Gotta love a goal from a man named Brady + Euro waffle

When it opened up for Wes Hoolahan in the 84th minute I thought this was the moment for Ireland. The team’s most creative player, left on the bench by Martin O’Neill, was going to come on and show the manager he should have started.

He just had Italian goalkeeper Salvatore Sirigu to beat, and loads of time at his disposal. Maybe too much time, because he seemed to take just too long to take the shot. Sometimes, in the case of Michael Thomas at Anfield in 1989 for example, it all works out, but this time his effort was a bit tame, and the keeper grabbed the ball as it rebounded off him.

What a miss. What a chance. And of all the players too. The guy whose craft was missing from what was a good Irish performance overall. Lots of possession, just nobody to pick the lock. What a shame. And then a minute later he picked up the ball outside the penalty area and curled in the most delicious cross, made even more so by the run of Robbie Brady who nodded home to make it 1-0.

I loved Brady’s explanation after of how ‘My body started to carry my legs into the box’. I think I know what he means, but it’s still brilliant. And nobody could say the goal wasn’t merited on the night. I was very dubious of the initial team selection, but even if Ireland were helped by an Italian side that wasn’t exactly going all out to win it, it was a really solid performance. Unlike the Belgium game, they didn’t seem scared of the ball.

How there wasn’t a penalty awarded in the first half is beyond me. The referee gave free kicks all over the place for exactly those kind of fouls and when the bloke clattered into the back of James McClean it really should have been a spot-kick. In the end though, that would have meant a whole half of torture and hanging onto a lead, rather than just 5 minutes + injury time, so it all worked out.

Afterwards, Roy Keane celebrated in typical Roy Keane style (ignore the play button, it’s a screenshot):

But also, look at Gianluigi Buffon! What a dude.

So, it means Ireland face France on Sunday, and what a game that could be. If there is any justice the Irish winner will come from a free kick that was never a free kick and, eclipsing the Hand of God that did for England in 1986, when Ireland’s Ipswich striker punches the ball into the top corner, the world of football can talk about The Fist of Murphy for years to come.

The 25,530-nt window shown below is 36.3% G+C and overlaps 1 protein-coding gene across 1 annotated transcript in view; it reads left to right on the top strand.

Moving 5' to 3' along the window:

I have no idea exactly how the Irish fans in France celebrated yet, but I’m sure they did so with gusto and look forward to seeing the videos of them uniting divided communities with song, rescuing kittens from trees with a wink and some charm, before somehow discovering a new kind of environmentally friendly fuel that will power the world for centuries to come.

Earlier, Iceland set up an historic knock-out round clash with England after grabbing themselves a late winner against Austria. They would have been through with a 1-1 but in the dying seconds they had a chance to get their first ever win at a major tournament, and boy did they take it. Sparking raucous celebrations and that Iceland commentator, who I assume is the same one who enjoyed that Danny Welbeck goal against Leicester so much, pretty much lost his mind.

As Jens Lehmann would say, What A Magic. Not so much for Austria, of course, but then I think this tournament needs things like Iceland winning. Some will say it was a lucky break for England as they’ll avoid Portugal now, but I’m sure the Icelanders will fancy their chances whoever they play.

Hungary v Portugal was a mad 3-3 draw, I was flicking between that and Iceland game, while Belgium beat Sweden 1-0 to compound a miserable tournament for our chums from the Land of Limpar. And now, for the first time since the Euros began, we have no football today. Withdrawal symptoms may be hard to take. I recommend YouTubing some player compilations or something.

Across the Atlantic in the battle of the Arsenal men at the Copa America, Chile came out on top against winning 2-0 in a game that was delayed by a couple of hours because of bad weather. Alexis didn’t score, but I loved this description of him in the Guardian report: ‘Alexis, a human tunnel bore, drilled his way towards goal and shot from an acute angle.’

Fantastic. So that means the final takes place between Argentina and Chile on Sunday, which should be a cracker. All in all, there’s plenty of football to look forward to over the next few days, so maybe having one day off today isn’t the worst thing ever.

From an Arsenal point of view it’s pretty much deathly quiet, unless you fancy a Brazilian left-back called Santos? Once bitten, perhaps, but you never know.

Right, that’s that. More from me tomorrow.


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